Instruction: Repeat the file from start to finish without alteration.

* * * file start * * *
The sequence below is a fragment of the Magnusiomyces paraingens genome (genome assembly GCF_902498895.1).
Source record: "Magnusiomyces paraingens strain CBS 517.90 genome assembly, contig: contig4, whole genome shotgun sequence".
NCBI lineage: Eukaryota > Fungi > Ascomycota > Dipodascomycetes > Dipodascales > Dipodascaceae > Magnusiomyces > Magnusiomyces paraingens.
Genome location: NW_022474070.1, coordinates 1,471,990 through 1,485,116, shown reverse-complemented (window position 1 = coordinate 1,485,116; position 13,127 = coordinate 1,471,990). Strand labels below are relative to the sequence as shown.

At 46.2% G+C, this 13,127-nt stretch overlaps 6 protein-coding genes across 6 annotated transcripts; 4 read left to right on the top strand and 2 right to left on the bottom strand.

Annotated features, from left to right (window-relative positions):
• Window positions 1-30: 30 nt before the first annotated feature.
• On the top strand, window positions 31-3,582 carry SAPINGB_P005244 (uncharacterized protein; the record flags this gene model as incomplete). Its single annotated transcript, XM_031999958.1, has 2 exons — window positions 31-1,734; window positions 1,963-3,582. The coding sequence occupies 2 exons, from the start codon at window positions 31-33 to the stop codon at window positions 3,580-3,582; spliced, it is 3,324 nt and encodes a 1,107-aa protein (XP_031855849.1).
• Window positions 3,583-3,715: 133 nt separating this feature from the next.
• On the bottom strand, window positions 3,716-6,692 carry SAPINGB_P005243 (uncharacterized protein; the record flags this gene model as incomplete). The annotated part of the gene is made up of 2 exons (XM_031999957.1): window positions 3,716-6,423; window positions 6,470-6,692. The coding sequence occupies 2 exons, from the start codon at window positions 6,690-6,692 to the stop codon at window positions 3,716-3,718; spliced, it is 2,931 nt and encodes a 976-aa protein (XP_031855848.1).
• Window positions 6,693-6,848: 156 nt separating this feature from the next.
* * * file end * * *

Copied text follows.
The sequence below is a fragment of the Magnusiomyces paraingens genome (genome assembly GCF_902498895.1).
Source record: "Magnusiomyces paraingens strain CBS 517.90 genome assembly, contig: contig4, whole genome shotgun sequence".
NCBI lineage: Eukaryota > Fungi > Ascomycota > Dipodascomycetes > Dipodascales > Dipodascaceae > Magnusiomyces > Magnusiomyces paraingens.
Genome location: NW_022474070.1, coordinates 1,471,990 through 1,485,116, shown reverse-complemented (window position 1 = coordinate 1,485,116; position 13,127 = coordinate 1,471,990). Strand labels below are relative to the sequence as shown.

At 46.2% G+C, this 13,127-nt stretch overlaps 6 protein-coding genes across 6 annotated transcripts; 4 read left to right on the top strand and 2 right to left on the bottom strand.

Annotated features, from left to right (window-relative positions):
• Window positions 1-30: 30 nt before the first annotated feature.
• On the top strand, window positions 31-3,582 carry SAPINGB_P005244 (uncharacterized protein; the record flags this gene model as incomplete). Its single annotated transcript, XM_031999958.1, has 2 exons — window positions 31-1,734; window positions 1,963-3,582. The coding sequence occupies 2 exons, from the start codon at window positions 31-33 to the stop codon at window positions 3,580-3,582; spliced, it is 3,324 nt and encodes a 1,107-aa protein (XP_031855849.1).
• Window positions 3,583-3,715: 133 nt separating this feature from the next.
• On the bottom strand, window positions 3,716-6,692 carry SAPINGB_P005243 (uncharacterized protein; the record flags this gene model as incomplete). The annotated part of the gene is made up of 2 exons (XM_031999957.1): window positions 3,716-6,423; window positions 6,470-6,692. The coding sequence occupies 2 exons, from the start codon at window positions 6,690-6,692 to the stop codon at window positions 3,716-3,718; spliced, it is 2,931 nt and encodes a 976-aa protein (XP_031855848.1).
• Window positions 6,693-6,848: 156 nt separating this feature from the next.